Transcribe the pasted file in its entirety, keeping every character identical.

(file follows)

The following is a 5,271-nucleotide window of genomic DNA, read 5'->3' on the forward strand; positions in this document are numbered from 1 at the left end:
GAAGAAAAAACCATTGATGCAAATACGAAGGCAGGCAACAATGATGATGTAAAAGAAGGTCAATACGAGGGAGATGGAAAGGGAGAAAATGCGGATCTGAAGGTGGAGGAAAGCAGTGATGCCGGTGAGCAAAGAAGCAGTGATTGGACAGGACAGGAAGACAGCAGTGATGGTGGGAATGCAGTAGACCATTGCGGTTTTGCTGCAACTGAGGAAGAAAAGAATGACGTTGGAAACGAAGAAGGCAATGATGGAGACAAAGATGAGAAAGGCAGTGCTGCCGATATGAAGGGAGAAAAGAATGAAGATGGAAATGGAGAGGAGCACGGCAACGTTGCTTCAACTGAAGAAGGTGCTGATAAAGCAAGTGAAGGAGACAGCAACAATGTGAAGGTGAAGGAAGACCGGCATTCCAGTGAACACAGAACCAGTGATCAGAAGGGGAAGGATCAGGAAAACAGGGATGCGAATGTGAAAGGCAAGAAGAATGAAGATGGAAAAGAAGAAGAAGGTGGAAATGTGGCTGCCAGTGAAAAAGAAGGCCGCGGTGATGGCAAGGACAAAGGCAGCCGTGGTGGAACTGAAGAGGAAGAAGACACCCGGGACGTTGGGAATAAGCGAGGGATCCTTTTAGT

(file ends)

The following is a 5,271-nucleotide window of genomic DNA, read 5'->3' on the forward strand; positions in this document are numbered from 1 at the left end:
GAAGAAAAAACCATTGATGCAAATACGAAGGCAGGCAACAATGATGATGTAAAAGAAGGTCAATACGAGGGAGATGGAAAGGGAGAAAATGCGGATCTGAAGGTGGAGGAAAGCAGTGATGCCGGTGAGCAAAGAAGCAGTGATTGGACAGGACAGGAAGACAGCAGTGATGGTGGGAATGCAGTAGACCATTGCGGTTTTGCTGCAACTGAGGAAGAAAAGAATGACGTTGGAAACGAAGAAGGCAATGATGGAGACAAAGATGAGAAAGGCAGTGCTGCCGATATGAAGGGAGAAAAGAATGAAGATGGAAATGGAGAGGAGCACGGCAACGTTGCTTCAACTGAAGAAGGTGCTGATAAAGCAAGTGAAGGAGACAGCAACAATGTGAAGGTGAAGGAAGACCGGCATTCCAGTGAACACAGAACCAGTGATCAGAAGGGGAAGGATCAGGAAAACAGGGATGCGAATGTGAAAGGCAAGAAGAATGAAGATGGAAAAGAAGAAGAAGGTGGAAATGTGGCTGCCAGTGAAAAAGAAGGCCGCGGTGATGGCAAGGACAAAGGCAGCCGTGGTGGAACTGAAGAGGAAGAAGACACCCGGGACGTTGGGAATAAGCGAGGGATCCTTTTAGT